The High Court ordered that Bayly must sell his shares to Knowles.
On appeal, the Supreme Court of Appeal ruled that where a minority shareholder has been prima facie unfairly treated (as Knowles had been in this case) and furthermore refuses a fair offer for his shares it is strong evidence at a willingness to endure such prima facie inequitable treatment despite the choice of a viable alternative. The court said by refusing the fair price for his shares, Knowles had abrogated the right to rely on his prior unfair treatment at the hands of the company.
The court further said that having refused a fair offer for his shares, it was an abuse of process for Knowles to take his grievances to the court. Knowles had been given the opportunity before he approached the court to protect and redeem his investment, but he insisted on retaining his shares.
The court said that the relief offered by section 252 of the old Companies Act was not intended to enable the court to preside over a protracted and expensive contest of virtue between the shareholders and award the company to the winner. The Supreme Court of Appeal said that in determining what order to make in terms of section 252(1), the court must take into account not only the interests of the warring factions of shareholders, but the interests of the other shareholders and the best interests of the company itself;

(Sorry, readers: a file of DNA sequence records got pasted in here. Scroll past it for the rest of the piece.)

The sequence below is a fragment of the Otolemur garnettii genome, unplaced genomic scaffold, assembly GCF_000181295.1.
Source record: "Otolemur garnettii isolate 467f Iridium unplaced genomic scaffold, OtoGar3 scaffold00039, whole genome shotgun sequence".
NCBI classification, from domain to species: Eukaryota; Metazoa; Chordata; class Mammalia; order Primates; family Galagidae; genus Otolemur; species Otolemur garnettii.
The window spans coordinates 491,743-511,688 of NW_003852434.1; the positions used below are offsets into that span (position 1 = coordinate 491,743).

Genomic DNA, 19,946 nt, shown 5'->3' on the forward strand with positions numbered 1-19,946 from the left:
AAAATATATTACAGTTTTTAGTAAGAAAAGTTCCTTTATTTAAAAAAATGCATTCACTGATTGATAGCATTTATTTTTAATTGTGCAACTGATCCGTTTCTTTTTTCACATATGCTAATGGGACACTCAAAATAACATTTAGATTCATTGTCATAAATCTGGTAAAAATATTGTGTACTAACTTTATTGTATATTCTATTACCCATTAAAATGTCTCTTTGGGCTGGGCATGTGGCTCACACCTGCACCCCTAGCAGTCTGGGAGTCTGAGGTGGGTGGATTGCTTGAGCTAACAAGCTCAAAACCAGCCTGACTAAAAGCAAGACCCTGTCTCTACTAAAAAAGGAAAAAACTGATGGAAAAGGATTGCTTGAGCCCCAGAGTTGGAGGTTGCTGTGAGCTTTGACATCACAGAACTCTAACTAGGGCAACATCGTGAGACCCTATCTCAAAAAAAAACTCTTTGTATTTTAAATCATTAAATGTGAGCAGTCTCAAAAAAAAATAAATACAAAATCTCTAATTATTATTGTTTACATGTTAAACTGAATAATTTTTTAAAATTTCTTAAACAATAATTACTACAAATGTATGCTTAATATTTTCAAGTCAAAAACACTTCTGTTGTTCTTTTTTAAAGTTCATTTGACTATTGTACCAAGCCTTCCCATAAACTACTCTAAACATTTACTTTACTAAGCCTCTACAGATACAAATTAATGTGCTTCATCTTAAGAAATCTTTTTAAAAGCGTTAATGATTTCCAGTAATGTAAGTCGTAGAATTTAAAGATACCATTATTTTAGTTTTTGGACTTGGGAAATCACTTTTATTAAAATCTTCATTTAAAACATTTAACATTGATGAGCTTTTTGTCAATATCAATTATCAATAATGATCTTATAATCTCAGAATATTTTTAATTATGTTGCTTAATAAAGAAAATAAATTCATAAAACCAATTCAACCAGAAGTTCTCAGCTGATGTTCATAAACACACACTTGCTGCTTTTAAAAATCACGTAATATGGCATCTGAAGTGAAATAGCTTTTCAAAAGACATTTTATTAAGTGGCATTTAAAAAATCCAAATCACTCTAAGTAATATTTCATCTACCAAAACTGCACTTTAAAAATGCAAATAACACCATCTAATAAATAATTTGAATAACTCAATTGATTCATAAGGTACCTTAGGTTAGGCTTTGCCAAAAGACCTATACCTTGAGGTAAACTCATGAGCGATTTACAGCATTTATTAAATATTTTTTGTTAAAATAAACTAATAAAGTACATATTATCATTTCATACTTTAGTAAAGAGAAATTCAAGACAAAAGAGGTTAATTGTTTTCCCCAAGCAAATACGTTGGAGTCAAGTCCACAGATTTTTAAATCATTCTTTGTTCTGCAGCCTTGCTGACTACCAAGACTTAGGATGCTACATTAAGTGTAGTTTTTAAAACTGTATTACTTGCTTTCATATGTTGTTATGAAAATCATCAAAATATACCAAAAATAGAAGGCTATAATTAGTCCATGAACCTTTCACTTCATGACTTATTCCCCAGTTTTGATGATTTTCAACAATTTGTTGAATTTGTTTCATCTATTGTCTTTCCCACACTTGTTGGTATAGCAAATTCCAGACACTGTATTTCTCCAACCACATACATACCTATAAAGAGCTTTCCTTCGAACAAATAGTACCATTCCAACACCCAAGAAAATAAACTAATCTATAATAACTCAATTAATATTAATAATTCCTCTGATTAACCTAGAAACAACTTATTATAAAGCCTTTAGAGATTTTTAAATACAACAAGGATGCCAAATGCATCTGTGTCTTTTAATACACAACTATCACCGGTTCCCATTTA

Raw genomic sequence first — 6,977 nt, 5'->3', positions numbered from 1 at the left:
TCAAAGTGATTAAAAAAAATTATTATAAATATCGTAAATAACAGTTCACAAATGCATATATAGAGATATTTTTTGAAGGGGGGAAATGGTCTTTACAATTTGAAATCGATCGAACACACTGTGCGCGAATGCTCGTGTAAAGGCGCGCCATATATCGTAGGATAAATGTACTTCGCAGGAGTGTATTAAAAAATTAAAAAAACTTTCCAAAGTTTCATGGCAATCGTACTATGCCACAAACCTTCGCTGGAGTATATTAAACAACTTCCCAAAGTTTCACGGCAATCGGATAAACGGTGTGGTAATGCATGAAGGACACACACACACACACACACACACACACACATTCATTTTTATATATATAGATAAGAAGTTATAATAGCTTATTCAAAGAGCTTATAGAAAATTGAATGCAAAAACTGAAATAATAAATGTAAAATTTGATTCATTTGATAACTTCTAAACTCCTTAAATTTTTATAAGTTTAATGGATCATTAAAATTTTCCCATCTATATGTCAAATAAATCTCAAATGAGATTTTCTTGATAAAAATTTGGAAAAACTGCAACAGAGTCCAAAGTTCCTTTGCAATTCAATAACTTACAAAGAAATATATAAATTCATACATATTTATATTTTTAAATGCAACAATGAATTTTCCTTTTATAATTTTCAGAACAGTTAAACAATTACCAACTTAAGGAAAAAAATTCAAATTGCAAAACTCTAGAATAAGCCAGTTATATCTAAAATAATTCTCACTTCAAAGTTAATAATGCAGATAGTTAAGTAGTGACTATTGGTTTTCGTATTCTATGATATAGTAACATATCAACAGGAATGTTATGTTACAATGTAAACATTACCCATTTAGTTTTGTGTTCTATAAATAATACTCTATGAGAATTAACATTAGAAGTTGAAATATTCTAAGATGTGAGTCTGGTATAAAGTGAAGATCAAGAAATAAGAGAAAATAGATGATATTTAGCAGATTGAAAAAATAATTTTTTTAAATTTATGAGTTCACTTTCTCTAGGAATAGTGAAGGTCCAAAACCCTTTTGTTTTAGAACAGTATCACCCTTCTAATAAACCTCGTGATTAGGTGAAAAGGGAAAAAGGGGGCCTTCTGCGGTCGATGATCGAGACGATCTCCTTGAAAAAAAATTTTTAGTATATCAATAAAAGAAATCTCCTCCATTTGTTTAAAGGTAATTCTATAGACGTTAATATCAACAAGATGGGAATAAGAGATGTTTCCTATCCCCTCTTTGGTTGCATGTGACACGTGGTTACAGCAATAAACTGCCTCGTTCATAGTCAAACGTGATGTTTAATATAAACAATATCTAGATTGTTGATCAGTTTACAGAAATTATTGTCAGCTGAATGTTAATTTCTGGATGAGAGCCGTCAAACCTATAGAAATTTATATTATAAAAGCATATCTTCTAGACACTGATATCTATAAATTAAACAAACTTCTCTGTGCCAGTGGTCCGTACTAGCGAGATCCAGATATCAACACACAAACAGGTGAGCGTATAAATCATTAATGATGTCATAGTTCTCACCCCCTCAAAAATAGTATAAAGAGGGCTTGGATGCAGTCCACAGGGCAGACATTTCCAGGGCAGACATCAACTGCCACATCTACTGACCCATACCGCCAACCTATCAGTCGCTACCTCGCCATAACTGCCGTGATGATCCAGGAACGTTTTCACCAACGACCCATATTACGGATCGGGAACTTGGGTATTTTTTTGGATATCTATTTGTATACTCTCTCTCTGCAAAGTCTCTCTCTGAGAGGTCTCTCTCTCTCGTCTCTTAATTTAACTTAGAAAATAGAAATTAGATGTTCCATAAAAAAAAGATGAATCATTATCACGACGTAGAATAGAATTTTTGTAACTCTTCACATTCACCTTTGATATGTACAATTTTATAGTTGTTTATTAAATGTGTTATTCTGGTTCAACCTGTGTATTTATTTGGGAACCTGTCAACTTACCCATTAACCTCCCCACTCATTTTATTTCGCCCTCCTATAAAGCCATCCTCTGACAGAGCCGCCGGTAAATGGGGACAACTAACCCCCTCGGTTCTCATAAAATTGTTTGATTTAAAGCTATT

The company was viable and successful and had become so under the direction of Bayly over a period of years. Bayly was the driving force behind the company: he was at the helm of the company, hired and fired, enjoyed the confidence of the staff and had maintained goodwill with the company's major supplier. Knowles mostly worked away from the company’s premises selling the product. By the time the Supreme Court of Appeal judgment was handed down more than two years had passed since Knowles’ last involvement in the management of the company. To force Bayly out, said the Supreme Court of Appeal, and to place Knowles in control would have negative effects on the company "which can only be guessed at".